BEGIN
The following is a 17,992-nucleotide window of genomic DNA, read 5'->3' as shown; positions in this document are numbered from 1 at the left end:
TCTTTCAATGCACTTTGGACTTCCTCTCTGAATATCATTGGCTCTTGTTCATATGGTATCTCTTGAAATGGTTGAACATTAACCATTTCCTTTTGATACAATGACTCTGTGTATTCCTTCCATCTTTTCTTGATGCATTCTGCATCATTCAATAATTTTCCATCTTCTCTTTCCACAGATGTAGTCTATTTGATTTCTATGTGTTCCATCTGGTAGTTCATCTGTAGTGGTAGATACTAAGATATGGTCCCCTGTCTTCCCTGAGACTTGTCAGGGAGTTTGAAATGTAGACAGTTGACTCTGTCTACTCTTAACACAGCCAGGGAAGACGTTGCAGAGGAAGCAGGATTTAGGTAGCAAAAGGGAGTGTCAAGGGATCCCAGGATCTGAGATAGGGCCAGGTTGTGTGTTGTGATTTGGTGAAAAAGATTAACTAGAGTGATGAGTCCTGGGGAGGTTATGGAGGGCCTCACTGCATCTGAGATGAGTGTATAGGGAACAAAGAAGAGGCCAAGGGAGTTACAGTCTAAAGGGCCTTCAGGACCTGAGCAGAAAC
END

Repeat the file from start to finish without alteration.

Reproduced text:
The following is a 17,992-nucleotide window of genomic DNA, read 5'->3' as shown; positions in this document are numbered from 1 at the left end:
TCTTTCAATGCACTTTGGACTTCCTCTCTGAATATCATTGGCTCTTGTTCATATGGTATCTCTTGAAATGGTTGAACATTAACCATTTCCTTTTGATACAATGACTCTGTGTATTCCTTCCATCTTTTCTTGATGCATTCTGCATCATTCAATAATTTTCCATCTTCTCTTTCCACAGATGTAGTCTATTTGATTTCTATGTGTTCCATCTGGTAGTTCATCTGTAGTGGTAGATACTAAGATATGGTCCCCTGTCTTCCCTGAGACTTGTCAGGGAGTTTGAAATGTAGACAGTTGACTCTGTCTACTCTTAACACAGCCAGGGAAGACGTTGCAGAGGAAGCAGGATTTAGGTAGCAAAAGGGAGTGTCAAGGGATCCCAGGATCTGAGATAGGGCCAGGTTGTGTGTTGTGATTTGGTGAAAAAGATTAACTAGAGTGATGAGTCCTGGGGAGGTTATGGAGGGCCTCACTGCATCTGAGATGAGTGTATAGGGAACAAAGAAGAGGCCAAGGGAGTTACAGTCTAAAGGGCCTTCAGGACCTGAGCAGAAAC